ClearOS LDAP and remote clients.

ClearOS is a great server with multiple management web based management tools. It also has an OpenLDAP directory server and I needed to make it work for another PHP app in my LAN. Now, getting apps to use ClearOS Directory server is not too bad if your running on a localhost install, but remote access is difficult. All the information you need is out there but not all in one place. Here is what I learned.

I wanted it to be done with TLS, more for my own satisfaction than anything. TLS works best if you have a certificate that matches the DNS record of your server. I started by creating a self signed cert with openssl. There are many ways to do this but I used:

openssl req -x509 -newkey rsa:4096 -keyout ldapkey.pem -out ldapcert.pem -nodes -days 3650

Answer the qustions however you like but remember the CN should be your ldap server DNS name.

Next task is to get slapd to use the cert. In /etc/openldap/slapd.conf I set

TLSCACertificateFile /etc/openldap/cacerts/ldapcert.pem
TLSCertificateFile /etc/openldap/cacerts/ldapcert.pem
TLSCertificateKeyFile /etc/openldap/cacerts/ldapkey.pem
TLSVerifyClient never

and put the cert files generated by openssl in the appropriate places.

In order to get slapd running I also had to comment out lines like

#TLSCACertificatePath /etc/pki/nssdb
#TLSCertificateFile Server-Cert

Then on the ClearOS Dashboard you need to set the Directory Server Publish Policy to ‘Local Network’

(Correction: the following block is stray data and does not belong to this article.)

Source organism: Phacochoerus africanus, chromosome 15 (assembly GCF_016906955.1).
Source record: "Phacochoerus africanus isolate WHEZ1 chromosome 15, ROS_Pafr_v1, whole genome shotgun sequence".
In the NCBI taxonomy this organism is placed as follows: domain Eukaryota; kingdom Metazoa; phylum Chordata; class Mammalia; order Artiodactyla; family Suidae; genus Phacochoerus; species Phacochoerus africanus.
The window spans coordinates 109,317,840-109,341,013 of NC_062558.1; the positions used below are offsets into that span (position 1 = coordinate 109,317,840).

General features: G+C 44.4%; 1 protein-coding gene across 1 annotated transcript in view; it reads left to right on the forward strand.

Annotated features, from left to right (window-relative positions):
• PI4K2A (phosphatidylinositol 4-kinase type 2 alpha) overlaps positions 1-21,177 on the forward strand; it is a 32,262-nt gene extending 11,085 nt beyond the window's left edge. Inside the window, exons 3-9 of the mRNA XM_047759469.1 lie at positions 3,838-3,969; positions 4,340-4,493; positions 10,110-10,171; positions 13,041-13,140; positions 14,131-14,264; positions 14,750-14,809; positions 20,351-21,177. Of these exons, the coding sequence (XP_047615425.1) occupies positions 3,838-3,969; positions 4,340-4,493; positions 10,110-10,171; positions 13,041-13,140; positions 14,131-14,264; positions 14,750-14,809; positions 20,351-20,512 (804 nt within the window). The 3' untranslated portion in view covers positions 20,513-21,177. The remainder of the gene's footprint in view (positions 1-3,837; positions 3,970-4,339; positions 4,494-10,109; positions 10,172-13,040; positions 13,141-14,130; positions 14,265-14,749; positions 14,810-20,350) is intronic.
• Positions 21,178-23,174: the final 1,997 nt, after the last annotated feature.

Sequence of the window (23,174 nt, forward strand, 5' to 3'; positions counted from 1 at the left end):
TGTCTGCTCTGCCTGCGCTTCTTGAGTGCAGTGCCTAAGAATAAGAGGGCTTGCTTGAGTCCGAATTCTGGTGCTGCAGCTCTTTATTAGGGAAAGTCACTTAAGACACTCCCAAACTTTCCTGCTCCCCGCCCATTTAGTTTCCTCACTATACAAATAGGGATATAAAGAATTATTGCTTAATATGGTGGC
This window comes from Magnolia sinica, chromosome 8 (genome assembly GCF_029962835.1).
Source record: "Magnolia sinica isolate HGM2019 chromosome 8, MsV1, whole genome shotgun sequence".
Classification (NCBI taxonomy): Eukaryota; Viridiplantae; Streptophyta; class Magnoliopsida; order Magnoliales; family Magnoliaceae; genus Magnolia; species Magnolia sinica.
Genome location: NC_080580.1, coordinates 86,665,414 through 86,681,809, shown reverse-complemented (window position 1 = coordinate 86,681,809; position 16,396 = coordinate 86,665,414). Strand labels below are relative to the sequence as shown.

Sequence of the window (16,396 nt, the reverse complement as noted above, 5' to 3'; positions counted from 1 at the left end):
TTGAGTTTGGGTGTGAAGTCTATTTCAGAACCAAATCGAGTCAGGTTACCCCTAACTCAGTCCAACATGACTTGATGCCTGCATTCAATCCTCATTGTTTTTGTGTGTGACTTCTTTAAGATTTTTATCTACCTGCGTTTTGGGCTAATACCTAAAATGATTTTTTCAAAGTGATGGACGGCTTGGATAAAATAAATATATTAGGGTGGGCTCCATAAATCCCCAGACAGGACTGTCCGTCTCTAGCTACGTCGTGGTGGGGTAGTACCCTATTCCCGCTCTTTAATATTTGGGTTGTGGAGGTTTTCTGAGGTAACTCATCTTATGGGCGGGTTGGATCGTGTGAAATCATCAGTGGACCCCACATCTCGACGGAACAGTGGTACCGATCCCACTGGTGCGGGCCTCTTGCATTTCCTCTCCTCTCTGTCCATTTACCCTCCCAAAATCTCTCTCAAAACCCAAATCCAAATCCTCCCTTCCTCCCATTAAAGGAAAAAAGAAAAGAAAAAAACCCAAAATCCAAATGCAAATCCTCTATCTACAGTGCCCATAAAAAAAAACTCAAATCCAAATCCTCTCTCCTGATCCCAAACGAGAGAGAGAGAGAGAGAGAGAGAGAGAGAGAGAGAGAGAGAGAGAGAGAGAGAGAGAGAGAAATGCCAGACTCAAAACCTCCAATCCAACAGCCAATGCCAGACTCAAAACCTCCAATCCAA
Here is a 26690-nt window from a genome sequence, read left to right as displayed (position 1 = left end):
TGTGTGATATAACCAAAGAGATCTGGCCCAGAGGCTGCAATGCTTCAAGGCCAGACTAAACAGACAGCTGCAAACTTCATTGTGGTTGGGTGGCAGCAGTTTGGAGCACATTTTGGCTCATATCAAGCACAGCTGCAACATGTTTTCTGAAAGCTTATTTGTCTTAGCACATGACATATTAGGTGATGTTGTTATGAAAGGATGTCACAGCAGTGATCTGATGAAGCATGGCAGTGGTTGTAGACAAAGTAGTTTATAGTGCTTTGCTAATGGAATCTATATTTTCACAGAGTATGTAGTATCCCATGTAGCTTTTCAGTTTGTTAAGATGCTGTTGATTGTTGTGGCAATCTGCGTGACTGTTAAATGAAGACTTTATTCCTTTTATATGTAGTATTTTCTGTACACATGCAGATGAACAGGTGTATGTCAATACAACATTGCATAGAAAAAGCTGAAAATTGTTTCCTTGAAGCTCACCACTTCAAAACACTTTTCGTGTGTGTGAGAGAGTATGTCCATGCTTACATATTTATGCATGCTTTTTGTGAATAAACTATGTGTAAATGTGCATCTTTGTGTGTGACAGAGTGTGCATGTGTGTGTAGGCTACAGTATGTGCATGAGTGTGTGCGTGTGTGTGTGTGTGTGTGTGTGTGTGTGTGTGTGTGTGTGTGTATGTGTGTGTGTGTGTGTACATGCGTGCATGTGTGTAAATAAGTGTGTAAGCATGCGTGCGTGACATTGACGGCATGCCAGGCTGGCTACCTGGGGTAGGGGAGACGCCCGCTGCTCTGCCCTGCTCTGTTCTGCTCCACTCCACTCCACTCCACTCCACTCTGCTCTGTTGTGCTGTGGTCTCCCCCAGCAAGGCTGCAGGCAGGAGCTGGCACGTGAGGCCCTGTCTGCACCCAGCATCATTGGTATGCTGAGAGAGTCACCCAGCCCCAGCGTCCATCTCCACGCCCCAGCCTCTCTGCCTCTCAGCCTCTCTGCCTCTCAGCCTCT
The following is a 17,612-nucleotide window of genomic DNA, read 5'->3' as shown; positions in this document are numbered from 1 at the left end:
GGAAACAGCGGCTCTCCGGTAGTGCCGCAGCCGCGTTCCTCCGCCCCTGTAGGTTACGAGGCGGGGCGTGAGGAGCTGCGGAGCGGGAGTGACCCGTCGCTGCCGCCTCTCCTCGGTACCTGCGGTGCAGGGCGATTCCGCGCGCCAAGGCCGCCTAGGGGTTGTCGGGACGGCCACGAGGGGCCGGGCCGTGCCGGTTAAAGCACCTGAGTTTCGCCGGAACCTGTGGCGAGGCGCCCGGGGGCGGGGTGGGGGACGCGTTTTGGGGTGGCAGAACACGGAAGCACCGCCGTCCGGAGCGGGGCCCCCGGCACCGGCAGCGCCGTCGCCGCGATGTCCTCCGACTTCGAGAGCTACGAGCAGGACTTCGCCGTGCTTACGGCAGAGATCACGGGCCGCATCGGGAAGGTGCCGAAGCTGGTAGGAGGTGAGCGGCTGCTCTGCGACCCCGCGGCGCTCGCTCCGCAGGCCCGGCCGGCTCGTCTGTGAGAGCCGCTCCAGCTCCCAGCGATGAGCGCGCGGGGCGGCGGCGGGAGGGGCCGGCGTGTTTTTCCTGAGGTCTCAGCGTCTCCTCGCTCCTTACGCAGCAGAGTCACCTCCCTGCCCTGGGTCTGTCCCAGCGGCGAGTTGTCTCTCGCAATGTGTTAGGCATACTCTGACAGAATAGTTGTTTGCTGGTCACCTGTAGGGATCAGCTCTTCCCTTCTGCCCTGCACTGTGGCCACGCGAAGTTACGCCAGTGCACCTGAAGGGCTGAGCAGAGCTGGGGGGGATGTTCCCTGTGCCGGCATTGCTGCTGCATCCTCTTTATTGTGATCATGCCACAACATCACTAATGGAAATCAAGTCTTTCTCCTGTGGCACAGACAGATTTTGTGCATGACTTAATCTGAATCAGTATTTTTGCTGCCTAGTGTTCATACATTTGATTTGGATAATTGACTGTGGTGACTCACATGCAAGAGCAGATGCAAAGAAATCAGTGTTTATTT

On the client most tools will be querying the openldap config. For Fedora, which was my client OS, that is in /etc/openldap.

Firstly I needed to install the ldapcert.pem file into /etc/openldap/certs.

Next you need to create a symlink with the name being the hash of the cert. Fortunately there is a tool and running cacertdir_rehash /etc/openldap/certs will do the job for you.

Next in /etc/openldap/ldap.conf you need to add some lines

TLS_CACERTDIR /etc/openldap/certs

There is a lot of nonsense on the internet suggesting the use of TLS_REQCERT. I’d suggest your read the ldap.conf manpage because it seems no-one else has.

Mine is using ‘demand’ (the default) with a self signed cert and is fine.

In order to test Apaches ability to let a PHP app connect to an LDAP server I slightly modified php script from


// using ldap bind
// ldap rdn or dn

$ldaprdn  = '<ClearOS BIND DN>';     

// associated password

$ldappass = '<ClearOS BIND PASSWORD>';  

// set the script to print debug info

ldap_set_option(NULL, LDAP_OPT_DEBUG_LEVEL, 7);

// connect to ldap server
$ldapconn = ldap_connect("ldaps://<servername>:636")
    or die("Could not connect to LDAP server.");

//set php_ldap to use ldapv3 as default is v2

ldap_set_option($ldapconn, LDAP_OPT_PROTOCOL_VERSION, 3);

if ($ldapconn) {

    // binding to ldap server
    $ldapbind = ldap_bind($ldapconn, $ldaprdn, $ldappass);

    // verify binding
    if ($ldapbind) {
        echo "LDAP bind successful...";
    } else {
        echo "LDAP bind failed...";



and you can test your client configuration by running php-cgi -f .php

It has LDAP debugging on so you will be able to read all sorts of output to do with the TLS connection which I found immensely useful. You should also test it by hitting the webserver too by putting the script in the webroot and running curl If you are getting errors here then check the webserver and php logs.

Finally, I was using php-fpm on my rhel server, it has a seperate php-fpm.service that needs to be restarted along with httpd to pick up any new openldap reconfiguration on the client. Also if you are running selinux in enforcing mode you will need to run
setsebool -P httpd_can_network_connect 1

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